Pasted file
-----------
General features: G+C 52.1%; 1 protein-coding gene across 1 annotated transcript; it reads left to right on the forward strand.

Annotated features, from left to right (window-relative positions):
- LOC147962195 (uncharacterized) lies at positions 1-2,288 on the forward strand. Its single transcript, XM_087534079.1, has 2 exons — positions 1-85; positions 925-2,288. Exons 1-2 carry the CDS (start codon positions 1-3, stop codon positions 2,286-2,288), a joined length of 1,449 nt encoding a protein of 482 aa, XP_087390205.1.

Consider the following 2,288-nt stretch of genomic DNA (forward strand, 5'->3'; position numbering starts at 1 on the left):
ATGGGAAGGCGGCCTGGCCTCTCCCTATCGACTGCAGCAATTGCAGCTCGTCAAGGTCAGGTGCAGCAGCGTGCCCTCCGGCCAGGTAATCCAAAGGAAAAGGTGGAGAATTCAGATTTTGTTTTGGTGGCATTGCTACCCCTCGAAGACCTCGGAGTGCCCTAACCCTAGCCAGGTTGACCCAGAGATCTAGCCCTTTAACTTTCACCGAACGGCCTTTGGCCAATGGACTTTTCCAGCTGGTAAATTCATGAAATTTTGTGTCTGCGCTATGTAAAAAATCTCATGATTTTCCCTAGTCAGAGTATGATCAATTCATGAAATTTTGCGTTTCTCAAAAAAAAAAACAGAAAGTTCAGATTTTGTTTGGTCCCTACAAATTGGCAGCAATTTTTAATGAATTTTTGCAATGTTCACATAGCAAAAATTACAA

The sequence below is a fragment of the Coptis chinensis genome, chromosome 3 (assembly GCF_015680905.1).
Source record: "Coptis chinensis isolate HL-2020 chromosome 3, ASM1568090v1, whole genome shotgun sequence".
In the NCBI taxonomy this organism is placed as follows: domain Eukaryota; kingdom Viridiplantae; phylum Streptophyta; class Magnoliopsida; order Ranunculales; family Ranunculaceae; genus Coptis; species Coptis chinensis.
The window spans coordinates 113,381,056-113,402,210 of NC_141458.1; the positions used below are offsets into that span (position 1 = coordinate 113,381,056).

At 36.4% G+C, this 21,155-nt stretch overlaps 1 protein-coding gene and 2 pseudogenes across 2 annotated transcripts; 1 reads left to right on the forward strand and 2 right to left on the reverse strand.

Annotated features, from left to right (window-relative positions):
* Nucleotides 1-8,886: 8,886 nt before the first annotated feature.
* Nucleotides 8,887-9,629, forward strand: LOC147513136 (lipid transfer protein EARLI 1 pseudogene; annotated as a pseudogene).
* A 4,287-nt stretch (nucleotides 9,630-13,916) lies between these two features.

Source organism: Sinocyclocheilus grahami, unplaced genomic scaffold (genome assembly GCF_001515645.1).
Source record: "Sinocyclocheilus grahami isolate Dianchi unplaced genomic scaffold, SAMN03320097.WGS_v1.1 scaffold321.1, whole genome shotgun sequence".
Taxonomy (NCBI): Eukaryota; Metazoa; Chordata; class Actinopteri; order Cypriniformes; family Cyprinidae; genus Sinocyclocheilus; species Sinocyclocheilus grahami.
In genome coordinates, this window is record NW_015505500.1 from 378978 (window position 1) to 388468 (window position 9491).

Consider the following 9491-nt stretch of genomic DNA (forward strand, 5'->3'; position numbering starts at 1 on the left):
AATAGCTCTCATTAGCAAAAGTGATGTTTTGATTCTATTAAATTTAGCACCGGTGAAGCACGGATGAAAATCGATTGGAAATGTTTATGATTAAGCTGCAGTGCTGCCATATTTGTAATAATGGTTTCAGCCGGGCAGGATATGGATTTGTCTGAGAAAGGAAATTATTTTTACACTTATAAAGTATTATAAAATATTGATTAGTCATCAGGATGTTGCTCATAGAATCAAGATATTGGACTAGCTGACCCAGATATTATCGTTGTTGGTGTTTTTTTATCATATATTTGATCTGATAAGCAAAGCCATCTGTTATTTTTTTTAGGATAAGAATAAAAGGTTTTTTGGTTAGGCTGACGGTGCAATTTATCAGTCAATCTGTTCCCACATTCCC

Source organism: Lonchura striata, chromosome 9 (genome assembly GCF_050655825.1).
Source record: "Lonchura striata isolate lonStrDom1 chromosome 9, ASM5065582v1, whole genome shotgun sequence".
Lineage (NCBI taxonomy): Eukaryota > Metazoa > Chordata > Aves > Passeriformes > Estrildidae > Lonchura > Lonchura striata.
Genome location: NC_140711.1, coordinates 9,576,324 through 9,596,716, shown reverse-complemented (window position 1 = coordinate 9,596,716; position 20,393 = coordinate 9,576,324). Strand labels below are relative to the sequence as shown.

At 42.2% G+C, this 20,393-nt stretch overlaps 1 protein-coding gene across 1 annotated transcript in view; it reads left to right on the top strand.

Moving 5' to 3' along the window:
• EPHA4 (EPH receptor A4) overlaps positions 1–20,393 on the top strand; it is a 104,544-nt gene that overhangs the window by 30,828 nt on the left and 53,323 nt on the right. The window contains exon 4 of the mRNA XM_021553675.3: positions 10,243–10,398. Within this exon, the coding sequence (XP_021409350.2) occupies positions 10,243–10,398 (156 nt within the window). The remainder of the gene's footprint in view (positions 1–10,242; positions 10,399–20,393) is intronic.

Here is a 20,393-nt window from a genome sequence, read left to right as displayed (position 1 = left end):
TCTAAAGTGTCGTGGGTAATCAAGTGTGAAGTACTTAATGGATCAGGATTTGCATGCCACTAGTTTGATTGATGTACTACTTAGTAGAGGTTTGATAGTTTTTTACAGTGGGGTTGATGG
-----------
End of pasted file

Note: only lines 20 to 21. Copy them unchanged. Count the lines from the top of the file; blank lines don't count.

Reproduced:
AATAGCTCTCATTAGCAAAAGTGATGTTTTGATTCTATTAAATTTAGCACCGGTGAAGCACGGATGAAAATCGATTGGAAATGTTTATGATTAAGCTGCAGTGCTGCCATATTTGTAATAATGGTTTCAGCCGGGCAGGATATGGATTTGTCTGAGAAAGGAAATTATTTTTACACTTATAAAGTATTATAAAATATTGATTAGTCATCAGGATGTTGCTCATAGAATCAAGATATTGGACTAGCTGACCCAGATATTATCGTTGTTGGTGTTTTTTTATCATATATTTGATCTGATAAGCAAAGCCATCTGTTATTTTTTTTAGGATAAGAATAAAAGGTTTTTTGGTTAGGCTGACGGTGCAATTTATCAGTCAATCTGTTCCCACATTCCC

Source organism: Lonchura striata, chromosome 9 (genome assembly GCF_050655825.1).